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Background: White matter vacuolization of the spinal cord is common in patients with AIDS and may lead to clinical manifestations of myelopathy. The pathogenesis of AIDS-associated myelopathy (AM) is unknown and may be related to metabolic abnormalities rather than to direct HIV infection. The striking pathologic similarity between AM and the vacuolar myelopathy associated with vitamin B12 deficiency suggests that abnormal metabolism of the B12-dependent transmethylation pathway may be important in the pathogenesis of AM.

Methods: The authors compared S-adenosyl-methionine (SAM), methionine, homocysteine, and glutathione in serum and CSF of 15 patients with AM vs 13 HIV-infected controls without myelopathy (HWM). They also compared the results with a non-HIV-infected reference population (NC). All patients had normal B12, folate, and methylmalonic acid levels.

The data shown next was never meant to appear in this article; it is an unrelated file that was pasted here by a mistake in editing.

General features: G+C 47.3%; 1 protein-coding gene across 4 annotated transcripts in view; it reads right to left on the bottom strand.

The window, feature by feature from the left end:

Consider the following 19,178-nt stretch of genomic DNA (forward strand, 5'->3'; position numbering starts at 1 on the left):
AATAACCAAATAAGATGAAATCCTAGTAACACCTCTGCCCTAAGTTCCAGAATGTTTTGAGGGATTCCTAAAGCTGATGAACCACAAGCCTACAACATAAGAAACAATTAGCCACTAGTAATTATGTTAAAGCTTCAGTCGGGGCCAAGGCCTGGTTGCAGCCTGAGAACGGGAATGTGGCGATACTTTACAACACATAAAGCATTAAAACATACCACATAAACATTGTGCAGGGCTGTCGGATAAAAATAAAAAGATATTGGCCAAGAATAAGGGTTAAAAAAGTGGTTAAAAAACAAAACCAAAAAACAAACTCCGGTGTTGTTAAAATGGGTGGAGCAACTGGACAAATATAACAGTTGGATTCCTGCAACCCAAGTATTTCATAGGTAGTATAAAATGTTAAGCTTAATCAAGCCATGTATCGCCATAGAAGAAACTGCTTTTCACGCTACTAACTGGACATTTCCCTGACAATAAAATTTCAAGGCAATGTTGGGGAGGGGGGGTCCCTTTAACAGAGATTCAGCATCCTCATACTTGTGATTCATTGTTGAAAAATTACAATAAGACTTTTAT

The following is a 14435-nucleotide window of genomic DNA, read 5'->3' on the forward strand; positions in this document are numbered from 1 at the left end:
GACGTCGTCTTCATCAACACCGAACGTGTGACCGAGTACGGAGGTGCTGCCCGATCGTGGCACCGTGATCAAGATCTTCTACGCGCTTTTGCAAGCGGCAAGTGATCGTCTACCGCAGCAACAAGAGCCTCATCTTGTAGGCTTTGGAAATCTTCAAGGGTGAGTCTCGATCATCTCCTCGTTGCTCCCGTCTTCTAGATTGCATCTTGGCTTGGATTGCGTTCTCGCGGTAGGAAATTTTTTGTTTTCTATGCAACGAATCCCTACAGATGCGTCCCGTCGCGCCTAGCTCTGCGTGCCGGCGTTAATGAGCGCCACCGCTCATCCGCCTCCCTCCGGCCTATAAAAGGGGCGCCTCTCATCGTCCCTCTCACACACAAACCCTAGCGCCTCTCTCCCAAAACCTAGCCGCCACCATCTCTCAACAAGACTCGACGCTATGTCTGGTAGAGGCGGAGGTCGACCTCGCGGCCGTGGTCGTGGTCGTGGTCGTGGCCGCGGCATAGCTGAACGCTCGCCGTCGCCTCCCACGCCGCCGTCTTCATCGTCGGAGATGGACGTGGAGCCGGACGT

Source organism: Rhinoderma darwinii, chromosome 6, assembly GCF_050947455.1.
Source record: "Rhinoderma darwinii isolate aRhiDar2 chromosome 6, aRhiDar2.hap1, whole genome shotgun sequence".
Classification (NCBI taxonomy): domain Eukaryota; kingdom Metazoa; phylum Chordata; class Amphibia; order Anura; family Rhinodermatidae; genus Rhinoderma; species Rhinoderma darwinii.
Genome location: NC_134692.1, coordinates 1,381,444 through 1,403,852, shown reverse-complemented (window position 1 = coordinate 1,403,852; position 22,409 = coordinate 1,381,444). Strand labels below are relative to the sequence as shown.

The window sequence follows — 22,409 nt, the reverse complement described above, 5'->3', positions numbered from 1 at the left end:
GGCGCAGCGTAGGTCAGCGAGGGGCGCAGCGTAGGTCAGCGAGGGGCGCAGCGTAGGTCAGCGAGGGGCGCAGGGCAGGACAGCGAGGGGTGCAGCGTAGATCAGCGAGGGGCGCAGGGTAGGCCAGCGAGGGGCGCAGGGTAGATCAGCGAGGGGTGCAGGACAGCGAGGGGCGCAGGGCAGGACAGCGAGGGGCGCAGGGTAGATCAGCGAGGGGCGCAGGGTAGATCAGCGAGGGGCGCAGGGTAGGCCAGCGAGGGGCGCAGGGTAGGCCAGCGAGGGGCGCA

Results: There was a decrease in CSF SAM in the AM group compared with the HWM group (p < 0.0001) and the NC group (p < 0.0001). CSF SAM in the HWM group was also lower than that in the NC group (p = 0.015). Serum methionine was also reduced in serum of the myelopathic group compared with the NC group (p = 0.006).

Conclusions: AM is associated with an abnormality of the vitamin B12-dependent transmethylation pathway.

(C) 2002 American Academy of Neurology